List of traditional card and tile packs
This is a list of traditional sets of playing cards or gaming tiles such as mahjong tiles or dominoes. A typical traditional pack of playing cards consists of up to 56 regular cards, organized into 4 suits, and optionally some additional cards meant for playing, such as jokers or tarots. The cards of each suit typically form a hierarchy of ranks. However, some traditional packs, especially from Asia, follow a different scheme.
- 1 French suited packs
- 2 German suited packs
- 3 Swiss suited packs
- 4 Spanish suited packs
- 5 Italian suited packs
- 6 Tarot packs
- 7 Hanafuda pack
- 8 Mahjong
- 9 Chinese domino packs
- 10 References
French suited packs
Full French-suited pack
The full French-suited pack contains 52 cards, organized into the 4 French card suits spades, clubs, diamonds and hearts and 13 ranks. The modern natural hierarchy is ace > king > queen > jack > ten > 9 > 8 > 7 > 6 > 5 > 4 > 3 > 2, i.e. aces are high and tens are low. Historically, aces were the lowest cards, and this hierarchy is sometimes still prescribed for cutting. In Ace–Ten card games such as pinochle, tens have the second-highest card-point value and therefore tend to rank high between ace and king rather than in their natural position.
Full French-suited packs often contain up to 3 jokers, which are needed for some games. Jokers have neither suit nor rank.
French-suited Piquet pack
Historically, this was a French suited 36-card Piquet pack, lacking ranks 2–5. (This pack is still in use in Switzerland as the French-suited Jass pack; also it is quite common in Russia.) Around 1700 the descriptions of Piquet and other games played with the same pack changed and stipulated a 32-card Piquet pack, lacking ranks 2–6. Dropping the sixes made Piquet more interesting. Nowadays this 32-card pack is the standard pack for many European games including the French and Dutch national card games Belote and Klaverjas. It is also the more popular of the two alternative packs used for the German national game of Skat, the other being the German-suited 32-card Piquet pack.
German suited packs
German-suited cards are still common in large parts of Central Europe, although they generally compete with French-suited cards, which are often more popular.
Full German-suited pack
The full German-suited pack contains 36 cards, organized into the 4 German suits acorns, leaves, hearts and bells and 9 ranks. The role of the queen is played by another male figure (ober) similar to the jack (unter). The ober has its suit sign placed in a high position, and the unter has it placed in low position. Aces are styled as deuces. The modern natural hierarchy is ace > king > ober > unter > ten > 9 > 8 > 7 > 6, i.e. aces are high. German-suited cards do not have jokers.
German-suited Skat or Piquet pack
This is a German-suited pack without the sixes, as used for many Central European games such as Skat and Sixty-six / Mariáš. Historically this pack was popular as the standard pack for Piquet, after the sixes were dropped in that game to make it more interesting.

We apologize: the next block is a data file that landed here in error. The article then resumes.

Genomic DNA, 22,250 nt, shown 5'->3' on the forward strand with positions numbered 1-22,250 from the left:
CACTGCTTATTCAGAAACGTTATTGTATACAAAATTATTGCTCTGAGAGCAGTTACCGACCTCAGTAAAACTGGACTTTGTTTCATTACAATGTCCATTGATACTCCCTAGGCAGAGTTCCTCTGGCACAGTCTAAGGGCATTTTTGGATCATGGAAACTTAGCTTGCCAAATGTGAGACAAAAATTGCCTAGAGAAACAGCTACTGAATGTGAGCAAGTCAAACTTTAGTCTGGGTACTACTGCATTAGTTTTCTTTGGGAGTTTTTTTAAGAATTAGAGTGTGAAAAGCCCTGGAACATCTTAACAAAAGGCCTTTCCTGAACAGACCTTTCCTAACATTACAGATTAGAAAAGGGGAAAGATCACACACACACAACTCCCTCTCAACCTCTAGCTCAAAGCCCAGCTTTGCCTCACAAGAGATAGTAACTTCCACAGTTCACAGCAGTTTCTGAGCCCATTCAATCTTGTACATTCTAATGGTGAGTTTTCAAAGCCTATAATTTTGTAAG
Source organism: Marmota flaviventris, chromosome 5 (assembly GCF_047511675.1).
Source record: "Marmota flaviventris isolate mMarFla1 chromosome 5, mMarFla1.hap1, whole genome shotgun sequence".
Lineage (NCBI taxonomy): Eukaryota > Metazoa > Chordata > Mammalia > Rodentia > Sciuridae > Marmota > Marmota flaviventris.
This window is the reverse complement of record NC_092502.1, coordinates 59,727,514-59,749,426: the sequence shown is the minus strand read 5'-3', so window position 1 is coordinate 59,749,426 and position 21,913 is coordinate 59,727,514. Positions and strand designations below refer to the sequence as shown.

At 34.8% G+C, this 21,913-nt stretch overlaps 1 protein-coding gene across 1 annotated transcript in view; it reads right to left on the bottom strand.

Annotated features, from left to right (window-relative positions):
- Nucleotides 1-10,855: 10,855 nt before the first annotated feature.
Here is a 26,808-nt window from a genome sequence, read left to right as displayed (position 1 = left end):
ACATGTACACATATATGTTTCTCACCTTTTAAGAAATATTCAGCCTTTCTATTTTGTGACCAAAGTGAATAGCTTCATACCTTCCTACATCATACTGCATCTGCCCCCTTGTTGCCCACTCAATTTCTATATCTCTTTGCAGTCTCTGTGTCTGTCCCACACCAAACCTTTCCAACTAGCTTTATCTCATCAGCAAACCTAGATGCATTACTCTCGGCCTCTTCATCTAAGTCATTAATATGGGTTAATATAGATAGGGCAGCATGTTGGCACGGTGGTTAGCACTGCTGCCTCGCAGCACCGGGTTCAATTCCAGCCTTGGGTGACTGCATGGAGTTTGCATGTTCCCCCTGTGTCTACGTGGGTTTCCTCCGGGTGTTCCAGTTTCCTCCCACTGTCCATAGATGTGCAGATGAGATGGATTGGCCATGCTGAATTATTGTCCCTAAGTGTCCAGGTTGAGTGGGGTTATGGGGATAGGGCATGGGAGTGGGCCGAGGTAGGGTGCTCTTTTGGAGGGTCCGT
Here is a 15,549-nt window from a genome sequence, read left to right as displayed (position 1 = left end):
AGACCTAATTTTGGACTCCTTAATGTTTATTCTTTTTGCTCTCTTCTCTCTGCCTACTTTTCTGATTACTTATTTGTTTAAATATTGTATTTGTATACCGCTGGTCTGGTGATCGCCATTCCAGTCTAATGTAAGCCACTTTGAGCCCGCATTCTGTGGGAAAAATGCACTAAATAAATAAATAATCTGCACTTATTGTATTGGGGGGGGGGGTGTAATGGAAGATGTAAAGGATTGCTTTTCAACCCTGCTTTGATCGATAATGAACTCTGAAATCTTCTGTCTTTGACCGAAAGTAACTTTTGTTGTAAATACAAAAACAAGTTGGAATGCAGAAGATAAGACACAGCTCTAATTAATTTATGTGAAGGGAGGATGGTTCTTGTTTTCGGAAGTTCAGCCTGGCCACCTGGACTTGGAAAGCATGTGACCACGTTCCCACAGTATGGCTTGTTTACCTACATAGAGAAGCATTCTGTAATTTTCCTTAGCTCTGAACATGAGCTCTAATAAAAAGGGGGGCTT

Swiss suited packs
The only frequently encountered Swiss-suited pack is known as the Jass pack. It contains 36 cards and is very similar to the full German-suited pack. The main difference is that instead of leaves and hearts there are shields and bells, and the ten is styled as a banner.
The 48-card Kaiser pack is only produced for the Karnöffel variant Kaiserspiel, which requires 40 or 48 cards. If the banner and deuce are regarded as a ten and ace, the pack is equivalent to an extended Jass pack that lacks only aces. If the banner and deuce are regarded as ace and deuce, the pack is equivalent to a full Spanish-suited pack.
Spanish suited packs
Spanish-suited cards are used in most Spanish-speaking countries and in the south of Italy.
Full Spanish-suited pack
The full Spanish-suited pack contains 48 cards, organized into the 4 Spanish suits swords, clubs, cups and coins and 12 ranks. The role of the queen is played by the cavalier, visually distinct from the valet (jack) by riding a horse. There is no ten.
Standard Spanish-suited pack
The standard Spanish-suited pack consists of 40 cards in the ranks ace, king, cavalier, valet and 2–7.
Italian suited packs
Italian-suited cards are used only in the north of Italy.
Full Italian-suited pack
The full Spanish-suited pack contains 52 cards, organized into the 4 Spanish suits swords, batons, cups and coins and 13 ranks. It is very similar to the full Spanish-suited pack, but does have tens.
Standard Italian-suited pack
Like the standard Spanish-suited pack, the standard Italian-suited pack consists of 40 cards in the ranks ace, king, cavalier, valet and 2–7.
While tarot cards are better known for their use for divinatory purposes, in some regions of Europe tarot, tarock and tarocchi games are still common. These games are generally played with traditional designs optimized for recognizability, distinct from the designs common in occult tarot packs.
The Japanese Hanafuda pack contains 48 cards. There are 12 suits representing months, and three ranks: normal, poetry ribbon and special. Every normal card exists twice.